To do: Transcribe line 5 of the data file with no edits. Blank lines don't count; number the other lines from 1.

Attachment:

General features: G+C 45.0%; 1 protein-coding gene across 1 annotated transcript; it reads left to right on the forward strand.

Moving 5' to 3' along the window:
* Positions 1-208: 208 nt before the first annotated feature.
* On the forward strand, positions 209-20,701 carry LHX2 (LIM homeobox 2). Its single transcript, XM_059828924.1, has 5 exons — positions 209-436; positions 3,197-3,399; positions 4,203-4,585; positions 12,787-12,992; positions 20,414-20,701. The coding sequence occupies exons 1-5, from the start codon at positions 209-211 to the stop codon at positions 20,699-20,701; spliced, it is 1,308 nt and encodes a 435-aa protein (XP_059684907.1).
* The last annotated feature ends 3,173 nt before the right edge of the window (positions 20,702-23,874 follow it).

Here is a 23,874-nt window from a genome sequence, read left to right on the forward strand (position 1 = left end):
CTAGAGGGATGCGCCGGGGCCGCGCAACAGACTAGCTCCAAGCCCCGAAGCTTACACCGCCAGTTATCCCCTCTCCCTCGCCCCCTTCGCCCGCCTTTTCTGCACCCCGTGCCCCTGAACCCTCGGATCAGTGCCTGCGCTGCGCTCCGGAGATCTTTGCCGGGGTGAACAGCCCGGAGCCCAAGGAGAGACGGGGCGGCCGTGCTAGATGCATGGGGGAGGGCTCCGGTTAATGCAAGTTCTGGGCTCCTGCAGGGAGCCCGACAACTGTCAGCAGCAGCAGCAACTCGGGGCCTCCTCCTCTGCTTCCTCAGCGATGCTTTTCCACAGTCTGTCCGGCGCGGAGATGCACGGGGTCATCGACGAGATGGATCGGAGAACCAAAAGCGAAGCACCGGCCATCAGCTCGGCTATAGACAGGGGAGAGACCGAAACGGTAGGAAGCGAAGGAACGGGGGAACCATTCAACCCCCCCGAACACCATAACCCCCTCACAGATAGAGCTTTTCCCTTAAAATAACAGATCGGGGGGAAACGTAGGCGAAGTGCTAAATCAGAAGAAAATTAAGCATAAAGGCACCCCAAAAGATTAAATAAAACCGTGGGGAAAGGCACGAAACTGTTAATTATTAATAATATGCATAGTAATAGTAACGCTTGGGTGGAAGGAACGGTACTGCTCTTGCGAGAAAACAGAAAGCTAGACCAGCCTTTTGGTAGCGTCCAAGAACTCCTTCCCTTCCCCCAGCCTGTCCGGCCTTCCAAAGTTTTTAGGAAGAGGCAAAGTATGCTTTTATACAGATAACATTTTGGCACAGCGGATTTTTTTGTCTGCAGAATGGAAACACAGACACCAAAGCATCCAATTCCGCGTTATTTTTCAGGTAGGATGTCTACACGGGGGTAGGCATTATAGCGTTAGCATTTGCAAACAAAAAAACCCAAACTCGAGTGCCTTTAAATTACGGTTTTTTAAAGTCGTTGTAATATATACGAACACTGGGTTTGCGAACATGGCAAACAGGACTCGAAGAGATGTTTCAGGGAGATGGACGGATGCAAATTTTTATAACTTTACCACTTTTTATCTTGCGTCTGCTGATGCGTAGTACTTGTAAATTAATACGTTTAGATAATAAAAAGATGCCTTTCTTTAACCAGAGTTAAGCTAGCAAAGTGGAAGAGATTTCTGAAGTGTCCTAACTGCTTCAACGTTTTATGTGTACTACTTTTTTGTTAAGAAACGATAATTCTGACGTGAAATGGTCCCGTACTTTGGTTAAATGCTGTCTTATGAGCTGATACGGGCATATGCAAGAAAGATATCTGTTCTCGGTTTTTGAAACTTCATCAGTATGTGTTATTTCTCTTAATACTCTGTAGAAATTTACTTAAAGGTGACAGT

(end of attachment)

* The last annotated feature ends 3,173 nt before the right edge of the window (positions 20,702-23,874 follow it).